As Jensen completes different tasks such as taking down an enemy, whether lethally or not, sneaking past guards without being noticed or simply completing objectives, he gains experience points that eventually build up and become Praxis Kits, which can be used to enhance Adam's different augments. Many of the skills that can be upgraded will be useful for much of the game, such as an increased size Resident Evil 4 -style inventory, cloaking abilities and improved hacking skills. Some however are quite useless such as a skill that lets Jensen examine the different nodes when hacking, which simply isn't needed.
Even if players choose to use all their Praxis Kits to max out a certain skill tree early on the game doesn't lock you into only playing with that particular skill-set. Unlike the original Deus Ex where skill upgrades had to be thought about at the very beginning of the game and stuck with, Human Revolution essentially allows Jensen to upgrade several of his different augments to their maximum potential. It almost makes the game too easy in the later stages of the game with all of Jensen's upgrades in place as he can turn invisible, hack everything, ,sweet-talk anyone he can, and still be able to activate a temporary strengthened resistance to bullets in combat. It should be noted that players don't have to use any of their Praxis Kits to upgrade anything and it is possible to finish the game with the standard upgrades Jensen has from the beginning.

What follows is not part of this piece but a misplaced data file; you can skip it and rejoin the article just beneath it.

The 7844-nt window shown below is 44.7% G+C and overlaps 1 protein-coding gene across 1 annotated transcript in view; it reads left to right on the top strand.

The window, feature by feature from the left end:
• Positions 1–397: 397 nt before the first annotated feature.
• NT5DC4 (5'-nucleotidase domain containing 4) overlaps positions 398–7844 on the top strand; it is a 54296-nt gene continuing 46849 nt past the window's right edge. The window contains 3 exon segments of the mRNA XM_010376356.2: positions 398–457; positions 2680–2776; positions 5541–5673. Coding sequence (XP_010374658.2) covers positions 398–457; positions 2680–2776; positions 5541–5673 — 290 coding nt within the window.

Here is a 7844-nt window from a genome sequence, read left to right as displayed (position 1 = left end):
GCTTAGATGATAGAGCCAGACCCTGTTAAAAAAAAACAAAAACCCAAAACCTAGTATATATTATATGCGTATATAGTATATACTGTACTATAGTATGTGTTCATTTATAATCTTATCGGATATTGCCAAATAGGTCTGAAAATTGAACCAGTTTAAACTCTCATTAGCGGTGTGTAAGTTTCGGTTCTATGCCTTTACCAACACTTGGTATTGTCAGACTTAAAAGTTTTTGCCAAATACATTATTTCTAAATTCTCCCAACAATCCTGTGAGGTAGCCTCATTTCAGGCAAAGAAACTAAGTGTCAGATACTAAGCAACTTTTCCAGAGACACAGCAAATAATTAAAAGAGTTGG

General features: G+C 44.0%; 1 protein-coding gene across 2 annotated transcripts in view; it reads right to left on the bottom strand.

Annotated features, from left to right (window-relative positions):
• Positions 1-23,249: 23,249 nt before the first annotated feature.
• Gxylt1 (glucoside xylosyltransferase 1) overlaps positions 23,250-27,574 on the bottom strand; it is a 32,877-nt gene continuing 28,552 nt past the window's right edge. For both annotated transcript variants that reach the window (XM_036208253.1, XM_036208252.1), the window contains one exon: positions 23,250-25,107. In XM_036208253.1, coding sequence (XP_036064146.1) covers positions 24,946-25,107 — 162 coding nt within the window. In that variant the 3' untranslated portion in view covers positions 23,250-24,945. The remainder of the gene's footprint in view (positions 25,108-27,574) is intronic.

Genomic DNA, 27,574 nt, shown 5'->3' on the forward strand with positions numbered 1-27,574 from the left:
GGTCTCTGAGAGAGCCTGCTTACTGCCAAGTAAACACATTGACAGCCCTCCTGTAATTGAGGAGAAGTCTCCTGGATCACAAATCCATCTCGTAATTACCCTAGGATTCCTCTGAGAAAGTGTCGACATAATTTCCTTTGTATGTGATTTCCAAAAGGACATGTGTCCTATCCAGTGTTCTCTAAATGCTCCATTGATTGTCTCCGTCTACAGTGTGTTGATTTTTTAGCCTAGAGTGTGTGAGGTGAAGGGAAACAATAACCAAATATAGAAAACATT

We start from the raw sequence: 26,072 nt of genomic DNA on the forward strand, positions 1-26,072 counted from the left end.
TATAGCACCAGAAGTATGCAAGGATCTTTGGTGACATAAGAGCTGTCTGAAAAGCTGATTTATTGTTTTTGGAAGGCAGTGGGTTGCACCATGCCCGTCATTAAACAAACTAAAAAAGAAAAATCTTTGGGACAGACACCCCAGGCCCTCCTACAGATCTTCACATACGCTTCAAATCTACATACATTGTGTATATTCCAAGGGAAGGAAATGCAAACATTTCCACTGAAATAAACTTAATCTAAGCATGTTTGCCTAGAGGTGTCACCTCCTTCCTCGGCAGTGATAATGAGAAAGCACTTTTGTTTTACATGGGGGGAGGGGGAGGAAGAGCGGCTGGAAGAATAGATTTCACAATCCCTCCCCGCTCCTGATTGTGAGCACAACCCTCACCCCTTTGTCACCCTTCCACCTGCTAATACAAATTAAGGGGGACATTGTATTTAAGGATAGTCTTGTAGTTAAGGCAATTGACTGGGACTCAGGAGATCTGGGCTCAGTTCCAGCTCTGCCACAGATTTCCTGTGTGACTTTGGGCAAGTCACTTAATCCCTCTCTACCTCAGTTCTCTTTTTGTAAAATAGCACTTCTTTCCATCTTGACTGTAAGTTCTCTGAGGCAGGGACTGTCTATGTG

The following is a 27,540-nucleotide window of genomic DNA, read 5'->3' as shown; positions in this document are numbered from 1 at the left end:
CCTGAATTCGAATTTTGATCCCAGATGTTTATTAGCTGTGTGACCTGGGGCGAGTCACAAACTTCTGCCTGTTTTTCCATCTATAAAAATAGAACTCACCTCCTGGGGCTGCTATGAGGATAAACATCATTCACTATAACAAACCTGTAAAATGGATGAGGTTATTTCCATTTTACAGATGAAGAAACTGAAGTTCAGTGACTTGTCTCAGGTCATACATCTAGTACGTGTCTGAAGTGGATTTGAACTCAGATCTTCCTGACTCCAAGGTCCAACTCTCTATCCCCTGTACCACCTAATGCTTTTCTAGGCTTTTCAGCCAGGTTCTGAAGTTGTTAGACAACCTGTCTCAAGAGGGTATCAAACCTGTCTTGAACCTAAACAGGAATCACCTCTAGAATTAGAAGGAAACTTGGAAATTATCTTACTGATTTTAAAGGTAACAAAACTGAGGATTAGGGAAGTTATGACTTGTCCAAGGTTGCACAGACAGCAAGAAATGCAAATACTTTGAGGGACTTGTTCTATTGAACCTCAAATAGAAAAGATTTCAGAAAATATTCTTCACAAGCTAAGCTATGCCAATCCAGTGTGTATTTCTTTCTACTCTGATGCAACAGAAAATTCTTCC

This Director's Cut version of Human Revolution includes The Missing Link downloadable content from the previous version seamlessly integrated into the narrative of the core game. The new graphical and lighting effects from the DLC have also been implemented across the entire game. The signature gold hue from the original has been toned down slightly but is still largely prevalent throughout the experience.